What is Inventory Localization in fashion retail?

inventory localization

Blog Written By | K3 Technologies

Digital Versus Physical: Understanding Inventory Localization in Fashion Retail

Technology has made mind-reading seem commonplace by customizing our online lives. The content availed to us on various social media platforms is relevant, comfortable and familiar because of algorithms that ensure we see exactly what we prefer.

This concept is not lost on digital fashion retail platforms. They too have adopted these strategies to maintain the attention and interest of clients, and boost sales as a result. Products displayed online to customers are based upon answers to a few questions, as well as previous searches and purchases alike.

Physical stores are then placed at a disadvantage in this regard. With such personalization online, most consumers have little to no patience for the traditional style of shopping. Walking in and out of various stores while searching through racks of clothing, then fitting a  few before purchasing is tedious for the modern-day consumer. As a result, physical stores are facing extinction if they don’t adapt quickly.

The reality is that it is virtually impossible to customize physical stores in the same way as digital stores.

But Perhaps There Is A Way

Physical stores, particularly franchise stores, have always standardized everything, their products, customer service, right down to how clothes are organized in the store. This can no longer work in this digitized age; standardization is dying and localization is rising.

Localization involves using vast amounts of data collected through online platforms and from in-house staff on the ground to customize a customer’s entire experience in a physical store. This will certainly affect the strategy of inventory management retail stores employs due to inventory localization since the products carried by the stores will be informed by the unique picture painted by the data analysis.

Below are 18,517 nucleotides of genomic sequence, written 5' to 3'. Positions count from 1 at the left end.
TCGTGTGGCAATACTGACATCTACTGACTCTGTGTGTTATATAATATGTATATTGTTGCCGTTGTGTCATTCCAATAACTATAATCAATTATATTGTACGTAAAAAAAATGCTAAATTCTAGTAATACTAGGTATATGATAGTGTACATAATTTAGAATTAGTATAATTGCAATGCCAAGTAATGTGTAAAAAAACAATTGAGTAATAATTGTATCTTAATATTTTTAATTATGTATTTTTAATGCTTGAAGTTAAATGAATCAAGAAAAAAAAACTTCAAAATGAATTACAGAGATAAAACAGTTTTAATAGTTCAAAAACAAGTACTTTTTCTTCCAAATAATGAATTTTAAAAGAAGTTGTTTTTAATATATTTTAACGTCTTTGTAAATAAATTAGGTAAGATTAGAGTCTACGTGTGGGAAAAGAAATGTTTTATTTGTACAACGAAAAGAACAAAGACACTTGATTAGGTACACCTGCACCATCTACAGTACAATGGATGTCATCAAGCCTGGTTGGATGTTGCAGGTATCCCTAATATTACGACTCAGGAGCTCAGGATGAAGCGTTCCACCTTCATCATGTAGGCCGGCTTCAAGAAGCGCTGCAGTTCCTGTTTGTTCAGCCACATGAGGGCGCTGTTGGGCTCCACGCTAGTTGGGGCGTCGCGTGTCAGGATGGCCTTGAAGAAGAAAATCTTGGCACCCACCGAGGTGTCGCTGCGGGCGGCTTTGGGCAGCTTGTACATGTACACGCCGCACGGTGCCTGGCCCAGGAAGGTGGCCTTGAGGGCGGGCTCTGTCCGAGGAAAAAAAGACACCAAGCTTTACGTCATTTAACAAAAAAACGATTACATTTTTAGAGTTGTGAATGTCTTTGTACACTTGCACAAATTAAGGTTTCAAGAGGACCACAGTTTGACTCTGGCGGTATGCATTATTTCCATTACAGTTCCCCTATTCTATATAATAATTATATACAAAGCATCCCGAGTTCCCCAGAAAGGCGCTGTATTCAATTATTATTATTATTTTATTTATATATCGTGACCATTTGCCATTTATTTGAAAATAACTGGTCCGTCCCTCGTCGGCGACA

Success Stories

Some brands have successfully implemented inventory localization for their brick-and-mortar stores. One such brand is H&M. After dealing with years of poor sales and losses due to bad market predictions, H&M employed the use of big data and analytics for nearly perfect product prediction which then helped in pricing and proper stocking of inventory. They analyzed data from product returns, loyalty cards, and receipts to better understand their clientele at each location and facilitate a suitable localization retail strategy.

Zara is another leading fashion brand that has found success in inventory localization. The brand invested in technology by attaching a microchip to each of their garments. This enables tracking all the way from their warehouse to the point-of-sale section at their stores. By analyzing this data, Zara is able to determine which designs are selling fast and need to be restocked, which ones are not and need to be pulled or re-deployed to another store. Therefore, Zara ensures that its customers in varying locations are getting exactly what they want when they want it; which is about as close you can get to the effectiveness of digital retail.

How Exactly Does This Work?

Localization requires data collection from various sources, primarily:

  • Online stores and platforms
  • In-house stock tracking
  • Sales management and staff reports
  • Receipts
  • Loyalty cards
  • Returns

Data collected from these sources is then analyzed to give a clear picture of each physical store and respond to its needs rapidly and effectively. In fact, data from online platforms can be used to provide a seamless online to an in-house experience for a customer. The customer can order an item online and come to an in-house store to fit and collect it before taking it home. Or a client can return a product ordered online to a physical store and collect their refund or replacement.

This convenience is quite appealing to the modern-day shopper and can greatly boost customer loyalty and increase revenue for the store. It is also within the reach of many apparel stores that may not have unlimited resources to collect data. By simply merging their online presence with their in-house stores (by adopting an omnichannel strategy), great improvement can be witnessed in a relatively short period of time.

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